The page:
The long, complicated history of Black solidarity with Palestinians and Jews

How Black support for Zionism morphed into support for Palestine.

Graffiti on a wall in the West Bank features a portrait of George Floyd, “Palestine shall be free,” and “Make hummus not walls.”
Street art graffiti on the Israeli separation West Bank wall in Bethlehem features a portrait of George Floyd, symbolizing the links between Black American and Palestinian activists.
Beata Zawrzel/NurPhoto via Getty Images
Fabiola Cineas covers race and policy as a reporter for Vox. Before that, she was an editor and writer at Philadelphia magazine, where she covered business, tech, and the local economy.

As violence and reprisals in Israel and Gaza have intensified since Hamas’s attack on October 7, reactions (or non-reactions) from Black Lives Matter and related groups in the US have come in for particular scrutiny.

Black Lives Matter Chicago was heavily criticized fora since-deleted graphic that seemingly celebrated Hamas’s killing of Israelis, featuringa paraglider with the Palestinian flag, and the words “I stand with Palestine.” (The group later said it “was not proud of” the image, adding “We stand with Palestine & the people who will do what they must to live free.”)

Comedian Amy Schumer reshared a video from former NBA star Amar’e Stoudemire, now an Israeli citizen, in which he criticized Black Lives Matter for its silence on Israel. “I woke up this morning with some disturbing news out of Israel — Hamas kidnapping children, putting them in cages, killing women, killing the elderly. That’s some coward shit. That’s cowardly,” he said. “And for all y’all Black Lives Matter [supporters] who ain’t saying nothing — ‘Well let me figure out exactly what’s happening before I say anything’ — f*** you.”

In a now-deleted post on X, which was reposted more than 1,000 times, writer Daniella Greenbaum Davis wrote, “Jews marched in Selma. Jews marched for George Floyd. Jews showed up for Black Lives Matter. BLM is a disgrace. We will all still be there for you guys next time. Because that’s who we are. But now we know who you are.”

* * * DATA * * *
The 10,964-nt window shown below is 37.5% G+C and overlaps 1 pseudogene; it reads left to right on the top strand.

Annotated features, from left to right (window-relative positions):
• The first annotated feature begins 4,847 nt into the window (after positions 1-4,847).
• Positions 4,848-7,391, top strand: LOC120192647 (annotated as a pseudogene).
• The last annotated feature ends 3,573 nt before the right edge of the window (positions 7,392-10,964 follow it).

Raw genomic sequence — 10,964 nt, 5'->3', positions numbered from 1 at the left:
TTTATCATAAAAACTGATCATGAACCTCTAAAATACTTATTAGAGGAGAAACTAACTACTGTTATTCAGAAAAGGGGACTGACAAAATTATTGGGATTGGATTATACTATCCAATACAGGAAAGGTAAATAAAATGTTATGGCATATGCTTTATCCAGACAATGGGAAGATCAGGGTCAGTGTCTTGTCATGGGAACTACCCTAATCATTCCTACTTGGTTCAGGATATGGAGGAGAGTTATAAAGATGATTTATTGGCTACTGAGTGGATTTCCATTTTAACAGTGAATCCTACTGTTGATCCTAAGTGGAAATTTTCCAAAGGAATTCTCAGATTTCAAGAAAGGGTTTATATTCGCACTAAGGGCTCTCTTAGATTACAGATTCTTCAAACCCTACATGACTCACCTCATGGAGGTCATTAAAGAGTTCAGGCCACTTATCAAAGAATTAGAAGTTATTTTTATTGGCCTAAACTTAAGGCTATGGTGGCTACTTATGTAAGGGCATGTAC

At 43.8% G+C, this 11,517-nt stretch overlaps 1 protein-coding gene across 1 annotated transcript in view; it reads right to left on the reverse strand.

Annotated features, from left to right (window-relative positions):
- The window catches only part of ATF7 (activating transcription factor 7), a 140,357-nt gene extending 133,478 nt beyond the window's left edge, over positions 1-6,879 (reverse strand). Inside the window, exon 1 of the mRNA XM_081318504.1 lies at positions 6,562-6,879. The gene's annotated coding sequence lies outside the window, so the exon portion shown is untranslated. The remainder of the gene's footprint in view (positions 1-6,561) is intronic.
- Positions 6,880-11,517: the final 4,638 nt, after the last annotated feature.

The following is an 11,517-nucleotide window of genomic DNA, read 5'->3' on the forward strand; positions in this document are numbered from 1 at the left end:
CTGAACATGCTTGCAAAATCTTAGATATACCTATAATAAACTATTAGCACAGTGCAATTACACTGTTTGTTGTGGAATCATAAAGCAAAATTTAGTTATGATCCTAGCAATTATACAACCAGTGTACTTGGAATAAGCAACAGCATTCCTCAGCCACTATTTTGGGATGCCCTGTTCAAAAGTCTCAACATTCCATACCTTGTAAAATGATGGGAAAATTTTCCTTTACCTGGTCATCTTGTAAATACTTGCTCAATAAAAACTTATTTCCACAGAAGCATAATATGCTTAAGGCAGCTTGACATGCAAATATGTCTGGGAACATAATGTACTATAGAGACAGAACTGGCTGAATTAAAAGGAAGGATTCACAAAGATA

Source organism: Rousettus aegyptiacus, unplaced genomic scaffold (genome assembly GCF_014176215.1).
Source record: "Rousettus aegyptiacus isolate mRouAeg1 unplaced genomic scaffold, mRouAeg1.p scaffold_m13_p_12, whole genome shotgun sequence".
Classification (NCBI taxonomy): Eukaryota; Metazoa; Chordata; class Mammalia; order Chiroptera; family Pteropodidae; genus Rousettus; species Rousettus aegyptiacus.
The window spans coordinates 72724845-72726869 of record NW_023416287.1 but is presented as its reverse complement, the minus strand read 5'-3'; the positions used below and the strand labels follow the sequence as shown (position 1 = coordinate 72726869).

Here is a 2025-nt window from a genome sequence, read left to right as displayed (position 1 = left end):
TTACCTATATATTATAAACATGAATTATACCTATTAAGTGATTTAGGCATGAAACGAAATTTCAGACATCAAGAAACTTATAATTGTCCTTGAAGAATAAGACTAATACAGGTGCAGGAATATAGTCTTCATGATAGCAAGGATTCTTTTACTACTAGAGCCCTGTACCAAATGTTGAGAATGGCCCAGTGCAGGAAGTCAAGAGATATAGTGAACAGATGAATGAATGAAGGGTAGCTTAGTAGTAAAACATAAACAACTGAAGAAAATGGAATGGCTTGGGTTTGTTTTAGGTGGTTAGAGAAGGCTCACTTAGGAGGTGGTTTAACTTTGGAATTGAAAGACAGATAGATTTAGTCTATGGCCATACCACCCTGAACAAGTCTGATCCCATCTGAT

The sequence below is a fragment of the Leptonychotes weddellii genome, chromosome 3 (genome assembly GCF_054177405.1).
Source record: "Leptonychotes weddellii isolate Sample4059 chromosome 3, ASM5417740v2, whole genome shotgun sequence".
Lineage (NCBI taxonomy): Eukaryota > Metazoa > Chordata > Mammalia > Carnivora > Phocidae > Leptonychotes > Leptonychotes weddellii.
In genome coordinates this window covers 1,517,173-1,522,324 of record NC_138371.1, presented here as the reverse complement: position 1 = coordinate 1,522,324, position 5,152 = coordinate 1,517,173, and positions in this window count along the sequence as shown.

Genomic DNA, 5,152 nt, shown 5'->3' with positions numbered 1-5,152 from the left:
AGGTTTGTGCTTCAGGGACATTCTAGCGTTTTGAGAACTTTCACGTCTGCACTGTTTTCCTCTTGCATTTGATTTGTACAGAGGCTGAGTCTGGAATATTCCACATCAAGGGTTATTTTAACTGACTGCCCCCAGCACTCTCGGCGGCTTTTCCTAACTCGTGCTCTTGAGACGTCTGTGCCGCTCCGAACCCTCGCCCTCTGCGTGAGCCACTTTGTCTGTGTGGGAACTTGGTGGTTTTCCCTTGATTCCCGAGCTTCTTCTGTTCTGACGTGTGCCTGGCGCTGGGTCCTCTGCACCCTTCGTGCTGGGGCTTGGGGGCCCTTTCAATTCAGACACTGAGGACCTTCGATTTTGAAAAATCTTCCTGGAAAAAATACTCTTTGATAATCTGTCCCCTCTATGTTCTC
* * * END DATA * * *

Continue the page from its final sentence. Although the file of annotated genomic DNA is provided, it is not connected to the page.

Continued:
Behind the uproar is a rich history of links between Black American and Palestinian activists — connections that go back to Israel’s founding but have deepened over the last decade, as activists for both issues have come to see their causes as related or even explicitly linked.

                                   HOLY LAND


In 2014, only a few weeks separated the Gaza war that year from protests over Michael Brown’s shooting in Ferguson, Missouri; Palestinians tweeted advice to the protesters on dealing with tear gas. One of the most vocal activists in Ferguson, Bassem Masri, who died in 2018, was Palestinian American. In the wake of the protests, activists traveled to occupied territories, and in 2015, Black activists and leaders publicly declared their solidarity with Palestine.

By 2020, when the murder of George Floyd led to massive nationwide protests in the US, “People were painting George Floyd murals in Palestine. Palestinians were being attacked by Israeli security services, and saying, ‘I can’t breathe,’” said Sam Klug, an assistant teaching professor of African American History at Loyola University Maryland. “Over time, African Americans have looked at the Palestinian circumstance and Palestinians have also looked at what is going on in the United States.”   read more..